What is an Economy for Anyways: A Talk with Dr. Yannick Beaudoin

by Steven Giallelis

A Story of Wants:

To those who don’t have much knowledge or experience in the field, hearing the word “economics” or “economy” may bring shivers down their backs at the mere thought of mathematic calculations. Even more so, such terms beyond use in conversation may not be truly understood. Many may find themselves asking, what is an economy for anyway?

Fortunately, Dr. Yannick Beaudoin, the current Director General for Ontario and Northern Canada within the David Suzuki Foundation, answered this question at the Canadiana Gallery located in the University of Toronto, Munk School of Global Affairs and Public Policy. 

Dr. Beaudoin began his talk with attendees establishing the differences between the two words “economics” and “economy.” He defined economics as the ways we think of an economy, essentially, the rules of the game. An economy goes beyond this and can be interpreted as a social construct, being transactional and even transformational and has existed since the dawn of human civilization. 

In modern times, however, Dr. Beaudoin described how society has shifted from economies focused on needs, to those on wants. From such wants exists a disregard for consequence and results in a significant amount of waste produced internationally. The recent conflict between Canada and the Philippines regarding waste disposal can certainly attest to this notion.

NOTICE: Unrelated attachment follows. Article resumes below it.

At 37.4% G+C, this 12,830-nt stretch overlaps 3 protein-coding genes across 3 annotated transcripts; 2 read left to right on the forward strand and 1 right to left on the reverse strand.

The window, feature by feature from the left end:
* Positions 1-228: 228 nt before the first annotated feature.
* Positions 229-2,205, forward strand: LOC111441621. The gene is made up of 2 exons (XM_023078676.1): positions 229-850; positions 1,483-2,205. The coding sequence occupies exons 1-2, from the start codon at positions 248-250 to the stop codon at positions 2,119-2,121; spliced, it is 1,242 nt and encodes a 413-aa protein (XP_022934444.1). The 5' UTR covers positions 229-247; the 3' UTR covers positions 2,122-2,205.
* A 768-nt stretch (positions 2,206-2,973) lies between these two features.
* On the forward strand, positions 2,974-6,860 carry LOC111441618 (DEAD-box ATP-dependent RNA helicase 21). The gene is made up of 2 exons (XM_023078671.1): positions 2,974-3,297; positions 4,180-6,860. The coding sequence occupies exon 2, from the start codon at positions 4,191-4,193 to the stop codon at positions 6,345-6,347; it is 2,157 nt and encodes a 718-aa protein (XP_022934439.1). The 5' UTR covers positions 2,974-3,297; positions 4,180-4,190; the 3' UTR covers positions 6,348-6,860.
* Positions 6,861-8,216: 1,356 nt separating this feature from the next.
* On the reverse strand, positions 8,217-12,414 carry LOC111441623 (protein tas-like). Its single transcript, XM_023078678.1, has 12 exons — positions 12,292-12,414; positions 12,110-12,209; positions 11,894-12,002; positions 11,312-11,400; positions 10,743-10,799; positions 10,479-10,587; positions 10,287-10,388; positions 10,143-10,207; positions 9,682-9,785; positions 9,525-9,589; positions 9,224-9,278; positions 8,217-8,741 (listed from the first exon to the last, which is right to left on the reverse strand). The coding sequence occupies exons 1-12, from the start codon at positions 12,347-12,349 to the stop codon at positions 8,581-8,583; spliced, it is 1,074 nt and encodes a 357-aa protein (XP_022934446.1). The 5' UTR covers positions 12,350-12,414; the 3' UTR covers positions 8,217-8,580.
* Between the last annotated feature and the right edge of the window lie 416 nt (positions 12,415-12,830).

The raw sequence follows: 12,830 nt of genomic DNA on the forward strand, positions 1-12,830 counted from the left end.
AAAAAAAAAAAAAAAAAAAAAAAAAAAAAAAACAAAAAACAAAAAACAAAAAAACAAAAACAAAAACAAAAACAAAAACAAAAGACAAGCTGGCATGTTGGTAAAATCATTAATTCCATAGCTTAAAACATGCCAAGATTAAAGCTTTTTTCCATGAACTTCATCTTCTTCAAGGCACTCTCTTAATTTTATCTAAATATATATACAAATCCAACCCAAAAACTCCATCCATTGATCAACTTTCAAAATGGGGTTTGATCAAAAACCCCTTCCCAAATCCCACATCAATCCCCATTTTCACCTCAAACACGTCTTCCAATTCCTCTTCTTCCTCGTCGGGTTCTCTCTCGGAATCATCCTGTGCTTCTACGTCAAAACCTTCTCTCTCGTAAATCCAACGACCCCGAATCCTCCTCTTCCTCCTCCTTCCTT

As Western society has become taught that so-called “happiness” can be bought through materialistic gain, from an economic perspective, there certainly is some good to be seen through this. However, does good through financial gain outweigh the associated costs? Dr. Beaudoin suggested that while we certainly can negotiate social issues and even to degree economics, we cannot negotiate with the planet. Unfortunately, the latter is what mainly bears the consequence of societal material demands. 

What happens when we prioritize wants without bearing in mind the consequences? A rapid increase in waste and the degradation of our surrounding environment, otherwise known as climate change. Among prevailing economic thought, Dr. Beaudoin highlighted the fact that we have developed and relied upon a system that fails to recognize the environmental consequences of Western materialistic “happiness”.  

The History of International Trade and GDP:

Providing a brief timeline and history of the emergence of traditional economic ways of thought, Dr. Beaudoin explained how upon the end of World War II, nations united to prevent the occurrence of another war. Upon this meeting, known as the Breton Woods Conference, it was decided that the more countries traded resources and services with one another, the less likely were the chances of another world war. Dr. Beaudoin identifies the desire for prolonged peace as the driving factor for such agreements and the establishment of well-known entities such as the World Trade Organization (WTO), the World Bank, and the International Monetary Fund (IMF). All of which were done in the time span of three weeks.